Patrick & Theresa Wardle provide a therapeutic family style home for adolescent girls between 14 and 18 years of age who have emotional, behavioral, developmental and/or relationship difficulties. Theresa Wardle, a licensed clinical social worker, has specialized primarily in therapeutic, residential school environments, and has experience that “includes individual, family and group therapy.” She also has “extensive training in working with victims of assault. Patrick is a self-employed builder who enjoys the outdoors, raising animals and helping adolescents with experiential, hand-on projects.” Although they are licensed for six girls, they consider four girls to be an optimum size, and often, two or three is a more appropriate number of girls for this transitional setting.
Since the girls live in the Wardles’ home with Patrick’s and Theresa’s young child, they are careful to only accept girls with whom a certain level of trust is possible. Often they will accept a girl into their home who has previously been in a more restrictive program and has demonstrated that she is ready to have more privileges. The Wardles decide what privileges are allowed, on an individual basis. For example, while some of the girls are allowed Internet privileges and have access to driving cars, weather permitting, other girls are not allowed those privileges.
Prior to a girl’s enrollment, Theresa creates a tentative Individualized Plan for each adolescent, in order to specify her educational goals, privileges, and therapeutic goals. She utilizes information from a multi-disciplinary team that is comprised of the child’s parents and any consulting professionals, including therapists, psychiatrists, doctors, educational consultants and teachers. “Each adolescent’s plan is based on her specific needs, level of maturity, progress to date and identified goals.” Each girl has individual therapy sessions with a therapist in the local area, and the residents who are on medications also see a local psychiatrist. Although some girls stay for shorter lengths of time, it is anticipated that most girls will stay between six months and one year.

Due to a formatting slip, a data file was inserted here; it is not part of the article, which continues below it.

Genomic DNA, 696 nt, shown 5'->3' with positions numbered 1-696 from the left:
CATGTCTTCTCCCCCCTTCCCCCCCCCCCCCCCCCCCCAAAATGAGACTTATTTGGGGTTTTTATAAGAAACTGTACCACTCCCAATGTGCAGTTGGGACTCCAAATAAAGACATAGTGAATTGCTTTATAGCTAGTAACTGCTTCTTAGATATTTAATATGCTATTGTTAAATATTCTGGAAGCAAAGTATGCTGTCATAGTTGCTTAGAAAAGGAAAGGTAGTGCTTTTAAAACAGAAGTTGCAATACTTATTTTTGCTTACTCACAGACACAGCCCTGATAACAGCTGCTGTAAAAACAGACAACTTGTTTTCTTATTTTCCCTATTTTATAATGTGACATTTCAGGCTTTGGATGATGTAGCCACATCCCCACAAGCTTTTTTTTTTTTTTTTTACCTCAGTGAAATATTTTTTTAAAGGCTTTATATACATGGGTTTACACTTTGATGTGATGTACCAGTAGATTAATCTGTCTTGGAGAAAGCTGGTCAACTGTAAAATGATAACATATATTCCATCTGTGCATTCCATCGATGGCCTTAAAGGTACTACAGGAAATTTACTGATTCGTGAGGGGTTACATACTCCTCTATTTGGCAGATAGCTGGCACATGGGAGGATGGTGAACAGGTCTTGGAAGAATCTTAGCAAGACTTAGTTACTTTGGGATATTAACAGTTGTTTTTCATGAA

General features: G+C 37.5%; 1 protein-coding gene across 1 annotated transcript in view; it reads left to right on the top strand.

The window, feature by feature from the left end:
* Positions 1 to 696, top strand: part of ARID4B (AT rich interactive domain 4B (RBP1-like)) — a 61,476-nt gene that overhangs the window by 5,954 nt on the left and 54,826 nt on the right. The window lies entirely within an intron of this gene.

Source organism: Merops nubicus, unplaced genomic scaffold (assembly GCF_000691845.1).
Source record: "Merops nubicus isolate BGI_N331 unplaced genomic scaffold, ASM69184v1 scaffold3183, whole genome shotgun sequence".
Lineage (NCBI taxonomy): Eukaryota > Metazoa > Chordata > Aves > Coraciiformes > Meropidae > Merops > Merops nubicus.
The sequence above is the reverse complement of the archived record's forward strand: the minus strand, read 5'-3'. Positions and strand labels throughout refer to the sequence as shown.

Theresa has worked with adolescents for eight years and has been doing foster care for two years. Although she will not be the therapist for the residents, she supports their therapeutic work in all her interactions with the residents, and interacts with their individual therapist, in a collaborative way.
The Wardle’s home is on 35 acres in “beautiful North Idaho, with access to various services, community-based experiences and multiple forms of recreation. Recreational opportunities include hiking, downhill and cross country skiing, horseback riding, golf, biking and water sports such as sailing and kayaking.” The girls also participate in cooking and building projects at the Wardle home and in community activities.